Taiwan Tax Alert - 27 July 2012
Capital gains tax introduced on sale of securities
By Al Chang and Austin Chen
The Taiwan Legislative Yuan passed an amendment to the Income Tax Act on 25 July 2012 that introduces a capital gains tax on the sale of securities. The new rules, which will affect both individuals and enterprises, come into effect on 1 January 2013.
Under current rules, capital gains derived from the sale of securities are exempt from income tax for corporate taxpayers, but are considered a taxable item under the alternative minimum tax (AMT) regime. The tax treatment is similar for individual taxpayers, except that only gains from the sale of unlisted securities are considered a taxable item under the AMT regime.
Under the amended rules, gains derived by a profit-seeking enterprise from the sale of listed and unlisted shares, futures and options traded on the Taiwan Futures Exchange, and other marketable securities, will remain within the scope of the AMT regime. However, the amount of the exemption will be reduced from NTD 2 million to NTD 500,000 and the AMT rate will increase from 10% to 12%. Fifty percent of the capital gains will be exempt if the securities are held for more than three years, and losses will be available for carryforward for up to five years. It should be noted that the 2% AMT rate increase also will apply to other AMT add-back items (e.g. tax holiday income).
The amendments further clarify that a nonresident profit-seeking enterprise that does not have a fixed place of business or business agent (i.e. a PE) in Taiwan will not be required to pay AMT on gains from the above transactions. However, if a foreign enterprise does have a PE in Taiwan, it will be subject to the same tax treatment as a resident profit-seeking enterprise.
The new law features the following for resident individuals:
- A dual reporting system from 2013 to 2014;
- A single tax system starting in 2015; and
- An exclusion from the AMT calculation for gains on the sale of securities.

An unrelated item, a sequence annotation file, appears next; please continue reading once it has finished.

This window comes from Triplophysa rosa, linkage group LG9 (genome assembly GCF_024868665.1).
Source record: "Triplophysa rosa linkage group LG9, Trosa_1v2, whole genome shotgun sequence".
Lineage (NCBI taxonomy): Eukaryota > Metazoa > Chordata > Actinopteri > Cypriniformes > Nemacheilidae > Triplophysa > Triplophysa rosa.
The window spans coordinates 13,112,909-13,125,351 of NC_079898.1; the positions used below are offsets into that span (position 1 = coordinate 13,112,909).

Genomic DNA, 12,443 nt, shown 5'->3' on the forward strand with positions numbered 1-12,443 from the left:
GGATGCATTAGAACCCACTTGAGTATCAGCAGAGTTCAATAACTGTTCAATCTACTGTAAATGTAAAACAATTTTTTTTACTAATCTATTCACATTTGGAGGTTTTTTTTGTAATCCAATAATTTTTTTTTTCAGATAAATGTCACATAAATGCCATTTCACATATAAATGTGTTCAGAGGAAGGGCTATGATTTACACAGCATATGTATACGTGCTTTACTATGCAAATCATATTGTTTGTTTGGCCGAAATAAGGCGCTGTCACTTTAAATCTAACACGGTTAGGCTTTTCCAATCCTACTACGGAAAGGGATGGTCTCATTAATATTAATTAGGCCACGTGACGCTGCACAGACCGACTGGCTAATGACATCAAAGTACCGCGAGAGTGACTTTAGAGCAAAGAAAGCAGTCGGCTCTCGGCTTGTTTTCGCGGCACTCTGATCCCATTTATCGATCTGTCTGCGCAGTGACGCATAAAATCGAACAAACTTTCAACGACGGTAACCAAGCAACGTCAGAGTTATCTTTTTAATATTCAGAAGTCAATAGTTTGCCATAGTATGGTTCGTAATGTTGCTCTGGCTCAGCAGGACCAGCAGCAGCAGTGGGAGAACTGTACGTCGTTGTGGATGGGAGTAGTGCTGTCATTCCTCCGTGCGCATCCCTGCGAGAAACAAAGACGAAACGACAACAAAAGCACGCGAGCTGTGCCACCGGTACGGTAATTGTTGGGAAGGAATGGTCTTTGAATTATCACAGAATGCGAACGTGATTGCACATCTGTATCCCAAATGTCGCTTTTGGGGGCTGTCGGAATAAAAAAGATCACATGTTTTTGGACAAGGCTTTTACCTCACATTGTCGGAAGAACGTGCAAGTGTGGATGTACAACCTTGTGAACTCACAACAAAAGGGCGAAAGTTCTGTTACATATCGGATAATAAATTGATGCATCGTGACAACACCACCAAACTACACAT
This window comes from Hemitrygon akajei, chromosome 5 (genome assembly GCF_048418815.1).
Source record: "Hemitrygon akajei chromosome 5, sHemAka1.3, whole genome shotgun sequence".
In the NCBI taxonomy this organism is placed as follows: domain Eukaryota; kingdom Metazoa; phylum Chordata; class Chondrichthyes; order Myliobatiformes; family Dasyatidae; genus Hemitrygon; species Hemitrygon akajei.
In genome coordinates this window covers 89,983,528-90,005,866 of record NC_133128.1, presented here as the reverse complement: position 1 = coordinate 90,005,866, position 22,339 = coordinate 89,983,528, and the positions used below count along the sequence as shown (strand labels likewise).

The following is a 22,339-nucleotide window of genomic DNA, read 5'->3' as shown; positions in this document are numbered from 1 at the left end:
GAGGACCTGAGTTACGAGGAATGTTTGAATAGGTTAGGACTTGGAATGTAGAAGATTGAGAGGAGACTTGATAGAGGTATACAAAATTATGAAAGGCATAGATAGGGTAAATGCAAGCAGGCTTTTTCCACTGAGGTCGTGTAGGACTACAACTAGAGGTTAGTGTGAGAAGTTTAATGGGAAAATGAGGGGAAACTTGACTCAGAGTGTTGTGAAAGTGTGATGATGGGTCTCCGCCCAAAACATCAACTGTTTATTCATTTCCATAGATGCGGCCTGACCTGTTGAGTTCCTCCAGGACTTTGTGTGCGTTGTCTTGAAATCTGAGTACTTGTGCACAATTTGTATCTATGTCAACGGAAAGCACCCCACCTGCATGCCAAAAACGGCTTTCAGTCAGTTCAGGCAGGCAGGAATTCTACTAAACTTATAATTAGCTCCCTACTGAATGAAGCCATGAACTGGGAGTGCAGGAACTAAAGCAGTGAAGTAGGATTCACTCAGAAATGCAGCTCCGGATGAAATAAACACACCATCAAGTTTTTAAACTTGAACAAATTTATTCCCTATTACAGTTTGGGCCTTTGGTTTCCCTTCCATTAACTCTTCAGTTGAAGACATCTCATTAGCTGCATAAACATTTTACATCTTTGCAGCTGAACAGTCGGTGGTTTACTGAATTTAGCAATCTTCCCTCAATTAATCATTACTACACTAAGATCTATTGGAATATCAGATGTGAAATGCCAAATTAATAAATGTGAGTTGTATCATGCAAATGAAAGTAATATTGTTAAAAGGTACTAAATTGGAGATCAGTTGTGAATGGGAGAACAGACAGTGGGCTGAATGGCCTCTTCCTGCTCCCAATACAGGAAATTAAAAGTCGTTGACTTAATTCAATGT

Under the dual reporting system, an individual tax resident can select one of two options to pay capital gains tax on the sale of shares. The first option is to pay a flat tax at a rate of 15% or 20% on capital gains derived from transactions relating to securities and beneficiary certificates of private equity funds, respectively (Option 1). A taxpayer electing Option 1 must file an income tax return and include the gains and relevant tax paid in his/her return. The second option is a withholding regime with progressive tax rates ranging from 0.02% to 0.06% on the selling price of the shares (Option 2) when the market's benchmark index reaches 8,500 points or higher. The following individuals, however, will not be eligible for Option 2:
Those who sell more than 100,000 shares trading on the Taiwan Emerging Stock Market;
- Those who sell more than 10,000 shares acquired from a company's IPO via an underwriter;
- Those who sell shares acquired from a company's IPO on the Taiwan securities markets after 1 January 2013; and
- Nonresident individuals (nonresidents will only be able to select Option 1).
Under current practice, a nonresident can only invest in Taiwan securities via the Foreign Individual Investor (FIDI) regime. The amended rules, are unclear, however, on the compliance procedures for a nonresident who invests in Taiwan via the FIDI.
For individuals who select Option 1, 50% of the capital gains will be exempt if the shares are held for up to one year; those who hold IPO shares can exempt 75% of the capital gains if the shares are held for at least three years after the IPO. Option 2 will be phased out starting from 2015, and individuals whose annual trading amount exceeds NTD 1 billion will be brought within the system.
All multinational companies (except FINIs without PEs in Taiwan) that have Taiwan operations or Taiwan subsidiaries or that have merger and acquisition projects in the pipeline or that intend to issue an IPO in the Taiwan securities market in the future should begin to review their current investment structures and/or operating models to avoid or minimize any adverse tax impact arising from to the new rules.